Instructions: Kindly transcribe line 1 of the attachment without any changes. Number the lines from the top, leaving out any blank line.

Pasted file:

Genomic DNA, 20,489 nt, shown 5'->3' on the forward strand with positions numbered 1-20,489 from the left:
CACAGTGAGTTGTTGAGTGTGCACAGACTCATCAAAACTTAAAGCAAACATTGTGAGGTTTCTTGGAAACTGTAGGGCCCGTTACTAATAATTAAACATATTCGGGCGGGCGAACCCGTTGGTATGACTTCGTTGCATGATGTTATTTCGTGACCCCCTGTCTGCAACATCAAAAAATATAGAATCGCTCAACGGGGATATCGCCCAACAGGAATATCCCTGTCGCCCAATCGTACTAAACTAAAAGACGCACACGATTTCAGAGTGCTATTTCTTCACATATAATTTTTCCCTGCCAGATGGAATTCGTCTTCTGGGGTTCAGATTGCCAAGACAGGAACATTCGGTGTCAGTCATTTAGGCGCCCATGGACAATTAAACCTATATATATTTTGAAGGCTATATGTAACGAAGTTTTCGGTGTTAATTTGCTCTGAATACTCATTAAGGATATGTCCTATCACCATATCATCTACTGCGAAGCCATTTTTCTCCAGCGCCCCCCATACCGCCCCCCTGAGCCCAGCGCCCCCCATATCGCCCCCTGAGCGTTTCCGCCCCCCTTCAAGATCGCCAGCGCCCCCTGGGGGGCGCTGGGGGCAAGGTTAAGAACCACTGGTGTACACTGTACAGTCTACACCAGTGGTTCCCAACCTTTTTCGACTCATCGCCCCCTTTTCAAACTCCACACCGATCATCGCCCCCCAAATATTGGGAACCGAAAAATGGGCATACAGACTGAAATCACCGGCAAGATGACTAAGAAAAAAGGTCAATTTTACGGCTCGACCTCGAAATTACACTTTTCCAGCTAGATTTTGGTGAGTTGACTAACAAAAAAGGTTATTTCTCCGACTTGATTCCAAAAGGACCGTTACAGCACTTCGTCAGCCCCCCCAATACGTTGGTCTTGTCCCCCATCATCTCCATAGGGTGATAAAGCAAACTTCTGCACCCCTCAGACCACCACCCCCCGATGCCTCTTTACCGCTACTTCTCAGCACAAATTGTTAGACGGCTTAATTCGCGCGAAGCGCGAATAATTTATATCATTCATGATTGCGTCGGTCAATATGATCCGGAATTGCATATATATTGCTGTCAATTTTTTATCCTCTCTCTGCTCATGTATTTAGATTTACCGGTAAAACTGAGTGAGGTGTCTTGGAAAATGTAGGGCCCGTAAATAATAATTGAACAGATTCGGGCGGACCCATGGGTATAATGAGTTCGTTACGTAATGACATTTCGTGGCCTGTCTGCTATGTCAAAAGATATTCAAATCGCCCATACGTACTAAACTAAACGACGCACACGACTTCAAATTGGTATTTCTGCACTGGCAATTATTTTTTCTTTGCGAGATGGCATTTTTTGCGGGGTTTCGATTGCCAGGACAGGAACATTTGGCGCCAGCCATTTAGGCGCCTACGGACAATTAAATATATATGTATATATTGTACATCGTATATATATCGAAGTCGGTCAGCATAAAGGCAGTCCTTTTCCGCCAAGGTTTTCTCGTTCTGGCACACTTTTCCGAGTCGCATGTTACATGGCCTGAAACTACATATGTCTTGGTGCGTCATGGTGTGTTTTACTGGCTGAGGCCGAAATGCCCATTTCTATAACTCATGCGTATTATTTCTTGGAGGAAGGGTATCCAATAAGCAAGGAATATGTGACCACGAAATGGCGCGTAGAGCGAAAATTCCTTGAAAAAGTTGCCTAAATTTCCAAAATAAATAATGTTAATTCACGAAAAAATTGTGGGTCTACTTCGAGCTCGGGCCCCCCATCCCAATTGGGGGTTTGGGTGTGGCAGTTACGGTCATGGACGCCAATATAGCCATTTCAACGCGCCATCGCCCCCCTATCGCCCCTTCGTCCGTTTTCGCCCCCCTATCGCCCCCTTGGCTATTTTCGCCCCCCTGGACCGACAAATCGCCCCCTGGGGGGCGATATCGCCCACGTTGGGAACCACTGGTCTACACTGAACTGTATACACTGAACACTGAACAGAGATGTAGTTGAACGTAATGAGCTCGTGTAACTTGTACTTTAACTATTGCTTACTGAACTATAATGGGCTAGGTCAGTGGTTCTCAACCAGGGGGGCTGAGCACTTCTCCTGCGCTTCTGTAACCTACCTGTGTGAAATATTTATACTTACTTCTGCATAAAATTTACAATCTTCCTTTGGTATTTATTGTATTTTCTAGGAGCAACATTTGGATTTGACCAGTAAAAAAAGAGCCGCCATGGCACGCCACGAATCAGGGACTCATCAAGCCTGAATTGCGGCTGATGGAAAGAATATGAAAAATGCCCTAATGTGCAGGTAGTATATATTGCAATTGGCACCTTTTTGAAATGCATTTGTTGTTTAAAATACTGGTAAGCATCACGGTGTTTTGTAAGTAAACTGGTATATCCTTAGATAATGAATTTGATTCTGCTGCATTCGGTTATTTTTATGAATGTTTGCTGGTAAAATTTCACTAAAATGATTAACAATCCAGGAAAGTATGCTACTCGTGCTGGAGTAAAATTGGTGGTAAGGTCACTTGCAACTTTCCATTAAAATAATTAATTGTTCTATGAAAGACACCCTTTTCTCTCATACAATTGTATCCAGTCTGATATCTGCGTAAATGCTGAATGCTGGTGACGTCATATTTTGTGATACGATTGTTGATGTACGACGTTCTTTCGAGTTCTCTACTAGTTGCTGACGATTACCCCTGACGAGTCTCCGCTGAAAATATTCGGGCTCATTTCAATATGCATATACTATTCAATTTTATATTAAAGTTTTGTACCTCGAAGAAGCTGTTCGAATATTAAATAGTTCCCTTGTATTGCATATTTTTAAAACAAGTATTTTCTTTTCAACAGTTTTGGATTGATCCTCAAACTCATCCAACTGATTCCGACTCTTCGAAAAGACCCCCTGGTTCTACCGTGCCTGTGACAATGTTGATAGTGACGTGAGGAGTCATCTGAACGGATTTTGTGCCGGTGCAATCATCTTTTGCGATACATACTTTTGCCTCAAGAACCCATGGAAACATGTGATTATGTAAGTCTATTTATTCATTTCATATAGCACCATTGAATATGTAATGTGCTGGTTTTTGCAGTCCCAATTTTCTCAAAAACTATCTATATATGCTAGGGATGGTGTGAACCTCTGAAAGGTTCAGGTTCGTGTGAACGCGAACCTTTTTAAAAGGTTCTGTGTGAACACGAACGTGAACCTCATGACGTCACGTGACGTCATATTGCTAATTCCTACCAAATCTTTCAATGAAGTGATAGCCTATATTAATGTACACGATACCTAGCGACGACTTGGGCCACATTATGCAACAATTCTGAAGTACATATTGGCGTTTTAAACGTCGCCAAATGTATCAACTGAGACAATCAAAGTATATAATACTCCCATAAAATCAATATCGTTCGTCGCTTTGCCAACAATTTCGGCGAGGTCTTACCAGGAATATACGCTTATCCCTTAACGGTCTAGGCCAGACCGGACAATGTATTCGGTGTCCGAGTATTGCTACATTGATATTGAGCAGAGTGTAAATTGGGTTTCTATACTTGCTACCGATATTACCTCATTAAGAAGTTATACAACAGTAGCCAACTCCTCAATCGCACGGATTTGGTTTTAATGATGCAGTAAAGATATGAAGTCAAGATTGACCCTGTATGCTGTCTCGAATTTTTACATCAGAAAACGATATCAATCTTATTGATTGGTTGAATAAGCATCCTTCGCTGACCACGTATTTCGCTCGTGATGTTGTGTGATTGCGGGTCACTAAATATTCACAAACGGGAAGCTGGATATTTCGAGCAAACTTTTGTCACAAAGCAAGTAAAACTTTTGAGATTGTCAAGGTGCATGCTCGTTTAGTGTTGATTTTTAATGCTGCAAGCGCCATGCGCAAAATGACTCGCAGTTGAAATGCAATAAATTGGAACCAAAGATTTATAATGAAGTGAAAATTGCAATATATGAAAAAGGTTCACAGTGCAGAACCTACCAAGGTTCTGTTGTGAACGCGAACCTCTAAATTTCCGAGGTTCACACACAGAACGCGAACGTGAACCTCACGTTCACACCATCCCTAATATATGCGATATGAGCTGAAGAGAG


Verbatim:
Genomic DNA, 20,489 nt, shown 5'->3' on the forward strand with positions numbered 1-20,489 from the left: